Currently, you can explore public sites, available to any web user, or access the contents of members-only libraries. Your approach depends on your searching style. You might prefer to "drill down" through proven resources, or zero in on exact terms by maximizing your use of search engines. In this listing of current resources, we're mentioning several of the most useful sites.
In previous reviews of online sources, this magazine described two excellent directories. Consider a directory as a bibliography, or a list of hypertext links to recommended web sites. Net Vet continues as an outstanding resource with its "Horses" category (netvet.wustl.edu/horses.htm). This directory continues to list many links in health care in its Health category.
In fact, consider Net Vet as a "one-stop shopping" guide. Its author, Ken Boschert, has even published a book on online resources: Mosby's Veterinary Guide to the Internet. A guide for professionals, the book and companion software reviews sites for their reference value.
The Virtual Veterinary Center has also thrived as a directory. Also known as Martindale's Health Services Guide, its site is a single long list of resources (www-sci.lib.uci.edu/HSG/Vet.html). At the top of the list are the four categories: Dictionaries and Glossaries, Literature and Patent Searches, Online Journals, and Veterinary Schools.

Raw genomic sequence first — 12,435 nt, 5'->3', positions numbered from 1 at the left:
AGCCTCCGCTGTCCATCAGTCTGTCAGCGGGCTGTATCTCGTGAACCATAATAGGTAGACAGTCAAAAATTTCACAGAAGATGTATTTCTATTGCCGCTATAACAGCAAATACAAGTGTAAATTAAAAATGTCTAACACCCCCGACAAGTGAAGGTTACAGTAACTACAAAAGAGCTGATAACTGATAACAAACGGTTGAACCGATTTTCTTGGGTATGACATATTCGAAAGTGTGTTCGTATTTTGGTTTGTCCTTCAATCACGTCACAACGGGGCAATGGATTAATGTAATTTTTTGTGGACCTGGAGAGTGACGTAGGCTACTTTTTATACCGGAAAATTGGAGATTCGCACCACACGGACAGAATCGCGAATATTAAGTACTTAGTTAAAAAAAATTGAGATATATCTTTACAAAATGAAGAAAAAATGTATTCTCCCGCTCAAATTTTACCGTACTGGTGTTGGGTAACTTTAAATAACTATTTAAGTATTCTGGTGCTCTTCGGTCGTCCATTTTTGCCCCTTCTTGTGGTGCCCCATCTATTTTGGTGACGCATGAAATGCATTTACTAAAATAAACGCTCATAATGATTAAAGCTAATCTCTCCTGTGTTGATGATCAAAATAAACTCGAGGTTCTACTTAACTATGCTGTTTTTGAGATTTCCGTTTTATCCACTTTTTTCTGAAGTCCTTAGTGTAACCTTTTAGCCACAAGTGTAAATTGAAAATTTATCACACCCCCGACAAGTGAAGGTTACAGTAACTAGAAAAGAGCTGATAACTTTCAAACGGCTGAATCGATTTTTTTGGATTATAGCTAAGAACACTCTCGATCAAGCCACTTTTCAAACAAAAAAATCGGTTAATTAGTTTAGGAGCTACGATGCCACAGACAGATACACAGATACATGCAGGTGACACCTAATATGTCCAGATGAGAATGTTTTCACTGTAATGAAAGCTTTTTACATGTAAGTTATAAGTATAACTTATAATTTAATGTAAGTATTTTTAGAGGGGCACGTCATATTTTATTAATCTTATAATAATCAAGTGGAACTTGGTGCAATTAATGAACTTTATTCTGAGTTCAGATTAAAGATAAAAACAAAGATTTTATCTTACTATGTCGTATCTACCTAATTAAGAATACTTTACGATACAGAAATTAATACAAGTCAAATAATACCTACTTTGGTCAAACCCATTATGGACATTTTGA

You also can find veterinary as a topic in general equine directories. The Haynet (www.haynet.net) includes Veterinary Resources with four categories: Alternative Therapies, Commercial Resources, General Vet Information, and Veterinarian Vet Clinics and Vet Hospitals. Each category lists links, with the date the link was added to the Haynet. This site, with more than 12,000 links, is owned and maintained by the parent company of The Horse.
Publishers of equine veterinary information follow the model of print publishers, aiming at one of two audience types: professional and consumer. Professional resources are linked with professional organizations. These sources tend to be completely or partially public, with "members only" access to certain areas.